Here's something we all need to understand - there is no true liberty and freedom apart from law. This is true both in a nation and in Christianity. Why are there speeding laws? Is it not to provide protection for us all? If everyone drove as fast as they wanted, there would probably be more people killed on our highways than there are now. It places everyone in danger. Of course, most of the time it seems like that's exactly what people are doing. Very few people obey the speed limit laws, but a Christian must if he is to please God.

Why does God prohibit some things? Is it not to protect us? He knows if we participate in some things we will be deeply hurt and maybe destroyed. Every time God says "you shall not" He's saying: "I am concerned about you." "I love you." "I don't want you to get hurt." This is why the New Testament, which is the law we live under today, is called the "perfect law of liberty" (James 1:25). You see, true liberty and law must go together.

Let me address the young people who may read this article. I know that sometimes when your parents say "no" to something you want to do, you can't see the reasoning behind it. But the same principle is involved. Why do your parents put restrictions on you? Because they love you. Because they are concerned about you. Because they don't want you to get hurt. And believe me, when you get married and have children of your own, you are going to be able to understand why your parents restricted you more than you do now.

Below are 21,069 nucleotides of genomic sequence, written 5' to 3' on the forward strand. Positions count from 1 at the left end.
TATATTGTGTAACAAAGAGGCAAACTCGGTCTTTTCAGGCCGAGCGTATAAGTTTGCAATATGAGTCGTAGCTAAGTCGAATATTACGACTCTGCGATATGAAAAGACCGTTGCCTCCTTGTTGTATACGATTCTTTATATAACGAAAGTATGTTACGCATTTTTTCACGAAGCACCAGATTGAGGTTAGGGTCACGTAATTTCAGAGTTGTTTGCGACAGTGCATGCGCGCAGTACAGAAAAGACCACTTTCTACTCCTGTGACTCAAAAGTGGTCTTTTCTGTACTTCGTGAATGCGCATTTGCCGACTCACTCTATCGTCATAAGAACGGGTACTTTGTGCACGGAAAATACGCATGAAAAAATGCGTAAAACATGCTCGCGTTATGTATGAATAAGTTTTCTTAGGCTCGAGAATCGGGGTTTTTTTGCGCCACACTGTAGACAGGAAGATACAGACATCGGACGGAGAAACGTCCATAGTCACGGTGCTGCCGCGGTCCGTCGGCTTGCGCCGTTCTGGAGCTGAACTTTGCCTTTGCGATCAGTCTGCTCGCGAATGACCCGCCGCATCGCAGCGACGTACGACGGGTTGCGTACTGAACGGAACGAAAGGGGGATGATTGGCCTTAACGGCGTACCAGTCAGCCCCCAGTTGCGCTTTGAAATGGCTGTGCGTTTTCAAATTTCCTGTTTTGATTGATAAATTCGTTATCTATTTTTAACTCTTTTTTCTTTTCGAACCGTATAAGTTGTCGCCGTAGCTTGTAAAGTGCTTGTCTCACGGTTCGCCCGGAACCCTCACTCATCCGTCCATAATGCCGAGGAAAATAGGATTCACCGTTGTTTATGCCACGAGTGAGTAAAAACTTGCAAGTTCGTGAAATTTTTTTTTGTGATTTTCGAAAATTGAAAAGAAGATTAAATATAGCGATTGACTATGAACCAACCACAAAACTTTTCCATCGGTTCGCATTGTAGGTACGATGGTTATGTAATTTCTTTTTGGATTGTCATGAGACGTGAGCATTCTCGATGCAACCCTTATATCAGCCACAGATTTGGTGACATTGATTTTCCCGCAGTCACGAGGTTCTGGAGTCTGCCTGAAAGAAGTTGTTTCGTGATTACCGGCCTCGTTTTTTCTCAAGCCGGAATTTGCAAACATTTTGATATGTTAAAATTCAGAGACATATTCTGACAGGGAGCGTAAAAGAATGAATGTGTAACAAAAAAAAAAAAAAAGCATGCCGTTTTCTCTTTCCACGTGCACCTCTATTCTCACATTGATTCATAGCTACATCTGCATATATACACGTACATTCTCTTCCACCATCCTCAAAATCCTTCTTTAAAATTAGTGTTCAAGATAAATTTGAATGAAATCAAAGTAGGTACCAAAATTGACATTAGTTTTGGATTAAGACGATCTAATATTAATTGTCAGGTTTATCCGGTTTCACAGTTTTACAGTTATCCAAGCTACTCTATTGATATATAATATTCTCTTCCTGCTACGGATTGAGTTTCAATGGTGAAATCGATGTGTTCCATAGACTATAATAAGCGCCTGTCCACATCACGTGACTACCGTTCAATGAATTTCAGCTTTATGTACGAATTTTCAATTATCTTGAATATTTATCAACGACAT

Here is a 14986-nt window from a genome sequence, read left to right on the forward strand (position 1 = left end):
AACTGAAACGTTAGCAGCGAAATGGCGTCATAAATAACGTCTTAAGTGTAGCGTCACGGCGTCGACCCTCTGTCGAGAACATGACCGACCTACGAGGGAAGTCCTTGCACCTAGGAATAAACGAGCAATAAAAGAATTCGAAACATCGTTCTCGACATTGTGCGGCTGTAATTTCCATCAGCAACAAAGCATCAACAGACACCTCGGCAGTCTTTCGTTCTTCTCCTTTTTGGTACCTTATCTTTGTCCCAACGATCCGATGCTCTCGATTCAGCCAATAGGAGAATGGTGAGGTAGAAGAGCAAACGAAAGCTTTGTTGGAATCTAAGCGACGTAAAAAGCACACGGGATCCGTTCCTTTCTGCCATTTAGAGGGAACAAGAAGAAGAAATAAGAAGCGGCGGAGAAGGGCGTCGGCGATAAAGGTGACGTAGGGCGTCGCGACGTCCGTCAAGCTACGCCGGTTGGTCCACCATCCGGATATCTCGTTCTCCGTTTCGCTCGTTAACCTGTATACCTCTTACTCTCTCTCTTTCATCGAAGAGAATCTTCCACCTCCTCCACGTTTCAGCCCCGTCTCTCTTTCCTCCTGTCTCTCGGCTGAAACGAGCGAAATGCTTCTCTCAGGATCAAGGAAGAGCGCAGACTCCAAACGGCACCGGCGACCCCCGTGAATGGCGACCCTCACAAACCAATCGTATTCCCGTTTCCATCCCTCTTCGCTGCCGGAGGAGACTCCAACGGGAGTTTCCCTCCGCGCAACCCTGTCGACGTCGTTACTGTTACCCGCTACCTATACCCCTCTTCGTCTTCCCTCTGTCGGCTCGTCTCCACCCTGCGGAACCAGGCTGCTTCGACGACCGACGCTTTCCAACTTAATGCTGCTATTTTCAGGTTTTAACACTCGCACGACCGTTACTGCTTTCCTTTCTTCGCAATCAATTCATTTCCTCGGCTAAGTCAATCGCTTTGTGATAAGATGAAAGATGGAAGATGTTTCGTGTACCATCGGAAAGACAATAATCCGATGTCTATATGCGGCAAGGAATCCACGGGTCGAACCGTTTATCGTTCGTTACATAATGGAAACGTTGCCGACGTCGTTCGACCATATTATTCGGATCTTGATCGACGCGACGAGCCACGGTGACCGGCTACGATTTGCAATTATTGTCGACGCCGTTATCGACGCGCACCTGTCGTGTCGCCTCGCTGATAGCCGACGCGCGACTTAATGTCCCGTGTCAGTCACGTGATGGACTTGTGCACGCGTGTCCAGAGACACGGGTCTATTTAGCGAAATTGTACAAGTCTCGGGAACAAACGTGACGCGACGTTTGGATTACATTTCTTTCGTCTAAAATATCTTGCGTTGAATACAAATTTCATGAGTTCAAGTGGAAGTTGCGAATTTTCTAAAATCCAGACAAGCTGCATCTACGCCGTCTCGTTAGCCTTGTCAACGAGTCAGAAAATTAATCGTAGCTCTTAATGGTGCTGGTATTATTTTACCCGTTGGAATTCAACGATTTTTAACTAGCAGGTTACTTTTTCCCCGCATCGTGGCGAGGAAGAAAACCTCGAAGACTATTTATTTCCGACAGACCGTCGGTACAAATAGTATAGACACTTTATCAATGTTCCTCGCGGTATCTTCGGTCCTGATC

Why do your parents insist that you attend the services of the church? Because they love you. Because they are concerned about you. Because they want what is best for you and they realize that the Christian life is the best and safest life on earth to live and the only life that will result in eternal life in Heaven.

Freedom does not mean we live without restraints. Young people, you must respect and obey the restraints your parents put on you even though you may not understand everything that's involved. Paul wrote, "Children, obey your parents in the Lord, for this is right" (Ephesians 6:1). I want to point out that Paul did not say that you are to obey your parents when you want to, or only if you understand why they are restricting you from doing something. He said, Obey your parents PERIOD! Why? "For this is right." Look at verses 2, and 3. "'Honor your father and mother,' which is the first commandment with promise: that it may be well with you and you may live long on the earth." (Ephesians 6:2-3).  Why obey your parents? "That it may be well with you."